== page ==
Monday, July 1, 2013

Blanket Statements Don't Cover Everybody

By now, everyone who knows me, understands that social media will somehow work its way into our conversation. Let’s face it. That’s where most of my peers are confessing or professing, offending or defending, whatever it is that they think or believe. Social media is an outlet used by many to express anything—#nofilter.
Our opinions are based off of experiences we have had, and those experiences help us form thoughts and beliefs about what is “true” in this world. Facts cannot be disputed i.e. If I let go of a pen, it falls to the ground because of gravity. Opinions on the other hand are different. i.e. Black is the best color for a truck. Yes, you and I are both entitled to our opinion, but those opinions cannot and should not be applied to everyone and everything you know. There is a certain kind of opinion that I want to address and those are blanket statements.
On my timelines, whether Facebook, Twitter and even Instagram, I see statements about women and men, black and white, dark skinned and light skinned, and the list goes on and on. I cannot believe (but really, I can) that general opinionated statements are still said and affirmed by all. Mostly because the statements are true (to some degree) and good for a laugh. However, are we not always professing that we want to be different and that we should appreciate those differences about one another? Unfortunately, the exact opposite is occurring far too often.
Elise, give us some examples.
Well, I’m so glad you asked.
One of the tweets that prompted this post was a statement by a friend of mine via Twitter who said: “It’s like females in sports. They cheer for the popular team or the reigning champions.” Well first of all, it would be “like females and sports”…just saying. Anyway, there are some females who only watch The Heat because of LeBron James’ smile or DWade’s jawline. But what about the girls who are die-hard fans?! What about the girl who has NBA-TV just to make sure she doesn’t miss a game, has the SportsCenter App. on her phone to get all the latest updates, and could be on First Take tomorrow with Skip and Stephen A. talking like any other seasoned sports analyst? If I know a few girls who can fall into the category, then surely some fellas can say the same. It seems unfair, bias, and stereotypical for anyone, male or female, to say such a thing.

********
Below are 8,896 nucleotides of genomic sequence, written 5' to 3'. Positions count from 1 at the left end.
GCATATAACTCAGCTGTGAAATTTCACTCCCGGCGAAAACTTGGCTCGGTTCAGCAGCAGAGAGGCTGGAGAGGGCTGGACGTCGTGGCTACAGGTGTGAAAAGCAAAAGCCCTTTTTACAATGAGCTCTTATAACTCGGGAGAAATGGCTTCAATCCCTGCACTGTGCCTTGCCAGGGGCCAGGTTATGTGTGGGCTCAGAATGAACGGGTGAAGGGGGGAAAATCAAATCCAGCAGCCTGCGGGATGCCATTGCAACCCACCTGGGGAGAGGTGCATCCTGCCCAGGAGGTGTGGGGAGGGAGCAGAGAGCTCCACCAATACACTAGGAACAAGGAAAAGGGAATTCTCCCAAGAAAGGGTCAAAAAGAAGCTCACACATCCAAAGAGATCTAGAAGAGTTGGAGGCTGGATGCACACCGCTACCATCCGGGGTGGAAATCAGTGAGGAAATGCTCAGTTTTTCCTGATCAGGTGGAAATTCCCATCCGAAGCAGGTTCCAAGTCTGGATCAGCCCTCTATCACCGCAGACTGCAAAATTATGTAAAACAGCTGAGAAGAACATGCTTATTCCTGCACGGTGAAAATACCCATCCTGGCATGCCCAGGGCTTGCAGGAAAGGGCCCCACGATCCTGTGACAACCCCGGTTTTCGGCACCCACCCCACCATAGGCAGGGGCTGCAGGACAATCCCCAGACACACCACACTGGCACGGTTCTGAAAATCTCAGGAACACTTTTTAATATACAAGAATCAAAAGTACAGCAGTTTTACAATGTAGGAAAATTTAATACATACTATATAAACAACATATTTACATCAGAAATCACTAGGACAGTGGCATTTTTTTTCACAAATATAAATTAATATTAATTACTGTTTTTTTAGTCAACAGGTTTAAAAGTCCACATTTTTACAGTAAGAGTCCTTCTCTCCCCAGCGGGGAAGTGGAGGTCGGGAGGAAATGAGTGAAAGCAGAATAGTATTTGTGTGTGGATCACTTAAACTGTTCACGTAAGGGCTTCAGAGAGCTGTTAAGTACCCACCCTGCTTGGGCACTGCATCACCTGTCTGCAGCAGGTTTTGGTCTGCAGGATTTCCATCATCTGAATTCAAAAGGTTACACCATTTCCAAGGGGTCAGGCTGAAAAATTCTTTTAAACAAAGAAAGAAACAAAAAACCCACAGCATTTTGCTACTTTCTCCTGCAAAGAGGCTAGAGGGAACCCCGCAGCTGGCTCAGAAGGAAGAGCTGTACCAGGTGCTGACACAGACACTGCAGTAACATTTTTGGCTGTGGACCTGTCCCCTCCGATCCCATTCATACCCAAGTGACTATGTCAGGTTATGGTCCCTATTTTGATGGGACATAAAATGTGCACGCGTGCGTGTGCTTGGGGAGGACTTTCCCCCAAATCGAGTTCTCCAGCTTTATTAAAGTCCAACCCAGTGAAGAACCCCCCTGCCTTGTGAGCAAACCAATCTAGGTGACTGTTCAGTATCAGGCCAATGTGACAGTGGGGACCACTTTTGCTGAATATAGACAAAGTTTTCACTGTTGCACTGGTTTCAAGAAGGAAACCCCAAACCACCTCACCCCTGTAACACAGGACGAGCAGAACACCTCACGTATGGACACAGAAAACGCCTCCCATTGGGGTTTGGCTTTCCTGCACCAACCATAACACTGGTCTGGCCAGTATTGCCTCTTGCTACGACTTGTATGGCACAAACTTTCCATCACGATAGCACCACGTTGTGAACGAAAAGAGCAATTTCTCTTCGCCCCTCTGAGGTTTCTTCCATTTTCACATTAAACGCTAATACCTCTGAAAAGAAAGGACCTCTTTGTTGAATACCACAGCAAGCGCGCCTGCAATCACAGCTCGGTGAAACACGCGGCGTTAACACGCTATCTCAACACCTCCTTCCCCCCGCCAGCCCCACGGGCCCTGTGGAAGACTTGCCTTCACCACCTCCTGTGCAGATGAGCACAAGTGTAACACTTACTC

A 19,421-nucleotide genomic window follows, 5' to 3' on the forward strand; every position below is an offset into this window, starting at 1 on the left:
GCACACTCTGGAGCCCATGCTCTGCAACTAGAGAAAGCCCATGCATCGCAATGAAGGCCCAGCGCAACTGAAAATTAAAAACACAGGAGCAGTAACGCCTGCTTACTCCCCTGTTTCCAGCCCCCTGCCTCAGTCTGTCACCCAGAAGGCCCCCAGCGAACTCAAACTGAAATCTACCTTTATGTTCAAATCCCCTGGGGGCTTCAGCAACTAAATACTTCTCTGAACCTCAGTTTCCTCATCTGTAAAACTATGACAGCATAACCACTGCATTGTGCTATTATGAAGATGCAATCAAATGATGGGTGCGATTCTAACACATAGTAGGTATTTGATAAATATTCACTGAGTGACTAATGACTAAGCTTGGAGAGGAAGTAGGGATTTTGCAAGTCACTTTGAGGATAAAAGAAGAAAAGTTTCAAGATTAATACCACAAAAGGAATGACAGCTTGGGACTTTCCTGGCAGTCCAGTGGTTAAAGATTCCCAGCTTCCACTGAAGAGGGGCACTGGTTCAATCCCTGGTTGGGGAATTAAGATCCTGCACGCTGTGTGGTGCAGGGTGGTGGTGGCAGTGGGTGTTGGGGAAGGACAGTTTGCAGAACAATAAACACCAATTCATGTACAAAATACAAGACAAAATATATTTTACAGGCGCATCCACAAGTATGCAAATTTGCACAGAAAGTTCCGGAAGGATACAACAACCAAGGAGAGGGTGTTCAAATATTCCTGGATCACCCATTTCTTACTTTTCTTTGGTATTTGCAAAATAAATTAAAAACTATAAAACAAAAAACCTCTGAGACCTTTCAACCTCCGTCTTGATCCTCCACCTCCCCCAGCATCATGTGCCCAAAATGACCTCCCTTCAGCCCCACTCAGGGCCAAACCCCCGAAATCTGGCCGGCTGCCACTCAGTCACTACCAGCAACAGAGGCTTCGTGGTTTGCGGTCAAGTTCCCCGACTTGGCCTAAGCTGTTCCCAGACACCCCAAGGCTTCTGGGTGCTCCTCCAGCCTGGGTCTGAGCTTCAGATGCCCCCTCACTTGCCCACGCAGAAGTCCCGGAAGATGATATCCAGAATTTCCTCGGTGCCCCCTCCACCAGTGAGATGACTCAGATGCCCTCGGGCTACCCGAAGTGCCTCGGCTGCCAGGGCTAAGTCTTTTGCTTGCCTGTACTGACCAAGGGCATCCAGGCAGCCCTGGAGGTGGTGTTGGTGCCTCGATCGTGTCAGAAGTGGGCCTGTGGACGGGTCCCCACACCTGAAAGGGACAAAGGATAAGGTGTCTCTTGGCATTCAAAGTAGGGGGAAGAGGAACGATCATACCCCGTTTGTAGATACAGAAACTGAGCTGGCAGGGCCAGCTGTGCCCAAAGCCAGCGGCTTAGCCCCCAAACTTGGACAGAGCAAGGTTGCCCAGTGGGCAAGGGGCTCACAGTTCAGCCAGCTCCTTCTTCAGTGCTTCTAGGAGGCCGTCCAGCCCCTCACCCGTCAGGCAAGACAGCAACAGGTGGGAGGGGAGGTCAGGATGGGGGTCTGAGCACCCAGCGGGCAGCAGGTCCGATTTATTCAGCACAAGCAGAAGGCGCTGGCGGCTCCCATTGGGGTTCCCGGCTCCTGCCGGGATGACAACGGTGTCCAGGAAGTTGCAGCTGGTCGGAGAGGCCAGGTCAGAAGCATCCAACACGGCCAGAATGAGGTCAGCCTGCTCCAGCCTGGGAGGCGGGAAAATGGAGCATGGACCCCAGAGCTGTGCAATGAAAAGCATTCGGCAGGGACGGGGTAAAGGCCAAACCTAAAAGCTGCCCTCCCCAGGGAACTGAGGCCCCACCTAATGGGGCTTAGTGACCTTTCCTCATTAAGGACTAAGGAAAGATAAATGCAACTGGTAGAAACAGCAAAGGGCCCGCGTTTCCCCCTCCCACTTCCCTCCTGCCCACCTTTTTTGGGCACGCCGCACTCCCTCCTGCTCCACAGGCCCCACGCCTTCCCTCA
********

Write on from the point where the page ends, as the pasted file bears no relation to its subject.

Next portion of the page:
Posts that are clogging Instagram feeds everywhere: “Bitches be like…” and “Niggas be like…” Once again, there is truth behind these phrases and to some degree they are also funny. Although, I also find them to be mostly degrading. The phrases are usually pointing out peoples contradictory actions. For example, a guy will post: a picture of a young woman droppin’ it like it’s hot on Saturday night and then, Sunday morning #churchflow. No, I do not condone a woman dancing in a vulgar manner, but God loves her just as much as He loves you and I. At the same time, guys act like they are not doing the same thing. She was dancing with somebody, wasn’t she?
I am so amazed at how much time we take out of our day to tear each other down, instead of building one another up. In some weird way pointing out each others contradicting actions is a good thing because we are setting a certain standard. It’s just funny to me because usually those publicly holding the standard, have very few [standards] themselves, but he or she believes everyone else should have them. Or better yet, he or she could be seen out doing the same thing or worse. Isn’t that called a double standard?
Before you clump everyone into one general idea, think again! We were all created by the same hands, but He made all us one thing: different.

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